Islamic hard-liners and leaders along with conservative politicians spoke vehemently against the suggestiveness of Gaga’s performance – from her clothes to her dance moves – fearing that it might sully the moral fabric of the country and corrupt the nation’s youth.
The criticisms were also coupled with threats of physical force to keep Gaga from even stepping off the plane, leaving police worried that they would be unable to guarantee security, according to national police spokesman Boy Rafli Amar. The police then recommended that the permit for Gaga’s Born This Way Ball show be denied.
In Jakarta it is common for concert permits to be issued well after tickets have gone on sale, as was the case for Gaga’s show. The sold-out concert at the 52,000-seat Gelora Bung Karno stadium was to be the biggest on Gaga’s Asian tour. With local promoter Michael Rusli unavailable for comment, it is uncertain whether fans will be refunded.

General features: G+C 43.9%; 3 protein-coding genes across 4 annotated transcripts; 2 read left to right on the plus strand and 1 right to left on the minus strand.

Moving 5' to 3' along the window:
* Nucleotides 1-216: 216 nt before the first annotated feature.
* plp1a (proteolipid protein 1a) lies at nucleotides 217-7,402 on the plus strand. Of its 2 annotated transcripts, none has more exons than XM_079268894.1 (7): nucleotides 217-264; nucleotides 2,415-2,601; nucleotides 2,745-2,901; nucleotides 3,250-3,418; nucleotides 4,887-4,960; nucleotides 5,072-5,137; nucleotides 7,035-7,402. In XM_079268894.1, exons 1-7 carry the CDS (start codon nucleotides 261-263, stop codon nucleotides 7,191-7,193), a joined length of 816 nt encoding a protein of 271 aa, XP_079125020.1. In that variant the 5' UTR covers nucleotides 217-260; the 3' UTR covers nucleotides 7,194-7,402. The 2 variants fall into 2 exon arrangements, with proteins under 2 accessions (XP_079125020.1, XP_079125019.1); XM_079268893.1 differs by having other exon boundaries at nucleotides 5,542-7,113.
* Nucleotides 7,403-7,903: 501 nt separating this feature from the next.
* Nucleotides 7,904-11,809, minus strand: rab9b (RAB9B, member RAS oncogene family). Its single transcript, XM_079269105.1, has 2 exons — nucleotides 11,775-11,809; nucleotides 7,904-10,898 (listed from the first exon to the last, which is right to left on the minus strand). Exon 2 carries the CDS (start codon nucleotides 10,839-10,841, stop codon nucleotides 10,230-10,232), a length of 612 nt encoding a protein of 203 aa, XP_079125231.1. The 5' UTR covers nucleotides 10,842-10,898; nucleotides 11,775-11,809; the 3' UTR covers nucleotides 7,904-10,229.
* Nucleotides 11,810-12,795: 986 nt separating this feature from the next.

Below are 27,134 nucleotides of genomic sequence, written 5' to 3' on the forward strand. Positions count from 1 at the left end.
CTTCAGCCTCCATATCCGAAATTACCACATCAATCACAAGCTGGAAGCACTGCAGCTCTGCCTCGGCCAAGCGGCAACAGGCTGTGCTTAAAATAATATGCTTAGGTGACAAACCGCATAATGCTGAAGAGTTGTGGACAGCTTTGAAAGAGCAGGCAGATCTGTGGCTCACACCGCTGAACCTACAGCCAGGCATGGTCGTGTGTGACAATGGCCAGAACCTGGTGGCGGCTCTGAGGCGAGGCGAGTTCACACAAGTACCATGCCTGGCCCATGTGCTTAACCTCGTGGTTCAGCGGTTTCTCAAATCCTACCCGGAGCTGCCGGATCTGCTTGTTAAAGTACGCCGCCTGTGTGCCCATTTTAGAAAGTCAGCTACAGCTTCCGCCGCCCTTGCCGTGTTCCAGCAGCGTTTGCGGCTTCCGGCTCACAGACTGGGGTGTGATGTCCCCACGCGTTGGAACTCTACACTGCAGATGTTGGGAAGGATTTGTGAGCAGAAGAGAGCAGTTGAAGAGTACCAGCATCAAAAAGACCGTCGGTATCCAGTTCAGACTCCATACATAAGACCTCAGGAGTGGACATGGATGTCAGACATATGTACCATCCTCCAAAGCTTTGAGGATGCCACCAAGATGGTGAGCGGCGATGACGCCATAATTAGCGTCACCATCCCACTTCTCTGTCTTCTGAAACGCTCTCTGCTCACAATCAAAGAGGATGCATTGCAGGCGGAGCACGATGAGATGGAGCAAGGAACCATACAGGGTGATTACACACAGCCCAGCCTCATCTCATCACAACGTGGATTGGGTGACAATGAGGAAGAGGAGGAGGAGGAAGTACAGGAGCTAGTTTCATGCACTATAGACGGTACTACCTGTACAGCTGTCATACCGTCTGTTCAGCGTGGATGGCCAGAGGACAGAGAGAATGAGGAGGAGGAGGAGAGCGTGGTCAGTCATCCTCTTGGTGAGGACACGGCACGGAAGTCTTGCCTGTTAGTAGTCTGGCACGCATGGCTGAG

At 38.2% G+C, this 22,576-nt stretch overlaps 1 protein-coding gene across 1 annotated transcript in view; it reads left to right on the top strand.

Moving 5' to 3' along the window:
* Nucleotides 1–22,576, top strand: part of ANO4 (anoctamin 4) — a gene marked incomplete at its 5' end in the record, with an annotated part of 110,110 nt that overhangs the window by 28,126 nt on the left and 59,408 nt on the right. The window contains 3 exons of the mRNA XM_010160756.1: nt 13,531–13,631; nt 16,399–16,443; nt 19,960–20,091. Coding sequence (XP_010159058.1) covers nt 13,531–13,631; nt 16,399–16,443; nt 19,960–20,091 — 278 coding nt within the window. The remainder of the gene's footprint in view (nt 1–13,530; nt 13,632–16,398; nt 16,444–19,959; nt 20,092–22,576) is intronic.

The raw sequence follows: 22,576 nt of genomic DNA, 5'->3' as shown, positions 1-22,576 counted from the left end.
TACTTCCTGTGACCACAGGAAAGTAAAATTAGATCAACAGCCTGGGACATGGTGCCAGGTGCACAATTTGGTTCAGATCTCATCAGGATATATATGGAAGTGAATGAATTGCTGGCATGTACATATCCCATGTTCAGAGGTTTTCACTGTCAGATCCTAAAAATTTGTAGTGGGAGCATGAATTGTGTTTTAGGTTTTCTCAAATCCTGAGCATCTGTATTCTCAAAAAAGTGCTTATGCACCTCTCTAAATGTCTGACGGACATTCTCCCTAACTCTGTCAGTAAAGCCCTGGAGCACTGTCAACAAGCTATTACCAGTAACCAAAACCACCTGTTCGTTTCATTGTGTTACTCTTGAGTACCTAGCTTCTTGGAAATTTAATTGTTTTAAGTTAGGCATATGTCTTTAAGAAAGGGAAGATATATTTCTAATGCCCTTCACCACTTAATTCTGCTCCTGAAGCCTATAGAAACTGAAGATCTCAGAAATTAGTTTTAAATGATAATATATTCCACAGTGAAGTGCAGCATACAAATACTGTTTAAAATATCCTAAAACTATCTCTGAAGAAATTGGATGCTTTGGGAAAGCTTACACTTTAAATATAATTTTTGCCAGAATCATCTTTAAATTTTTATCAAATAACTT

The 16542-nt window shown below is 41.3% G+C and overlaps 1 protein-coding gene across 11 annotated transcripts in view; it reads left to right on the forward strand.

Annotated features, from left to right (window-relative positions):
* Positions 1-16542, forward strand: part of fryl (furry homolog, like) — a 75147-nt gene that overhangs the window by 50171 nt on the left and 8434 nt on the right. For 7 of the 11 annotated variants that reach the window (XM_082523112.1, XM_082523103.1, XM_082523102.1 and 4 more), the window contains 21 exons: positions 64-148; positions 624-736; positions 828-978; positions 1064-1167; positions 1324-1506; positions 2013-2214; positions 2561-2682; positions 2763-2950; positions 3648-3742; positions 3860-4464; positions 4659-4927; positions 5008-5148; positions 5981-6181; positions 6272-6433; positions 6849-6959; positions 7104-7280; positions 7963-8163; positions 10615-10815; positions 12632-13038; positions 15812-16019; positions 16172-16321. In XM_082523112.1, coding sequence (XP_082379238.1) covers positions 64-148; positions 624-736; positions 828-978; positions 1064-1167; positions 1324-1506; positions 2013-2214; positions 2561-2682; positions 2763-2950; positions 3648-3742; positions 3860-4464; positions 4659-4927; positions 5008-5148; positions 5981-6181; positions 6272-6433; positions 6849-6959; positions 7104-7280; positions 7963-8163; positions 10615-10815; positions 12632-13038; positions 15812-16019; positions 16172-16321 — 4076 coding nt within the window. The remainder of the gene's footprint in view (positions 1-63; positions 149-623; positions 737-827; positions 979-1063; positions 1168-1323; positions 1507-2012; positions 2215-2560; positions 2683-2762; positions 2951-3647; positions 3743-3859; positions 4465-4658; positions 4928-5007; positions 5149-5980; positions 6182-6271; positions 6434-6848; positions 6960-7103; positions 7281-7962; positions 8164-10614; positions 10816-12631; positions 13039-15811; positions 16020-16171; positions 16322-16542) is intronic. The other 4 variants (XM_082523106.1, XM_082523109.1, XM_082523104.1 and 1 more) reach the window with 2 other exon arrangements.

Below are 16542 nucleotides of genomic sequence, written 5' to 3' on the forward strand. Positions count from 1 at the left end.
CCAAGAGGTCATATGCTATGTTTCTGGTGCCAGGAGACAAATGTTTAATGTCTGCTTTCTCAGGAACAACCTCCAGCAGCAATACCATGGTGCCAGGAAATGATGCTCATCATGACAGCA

“I’m very disappointed,” one ticket-holder, Mariska Renata, told the AP. Succumbing to the wishes of “troublemakers” only gave them more power, she said: “We are mature enough to be able to separate our own moral values from arts and culture.”
Gaga kicked off the Born This Way Ball in Seoul, South Korea at the end of April amidst similar protests from Christian groups, which forced authorities to make the concert adults-only.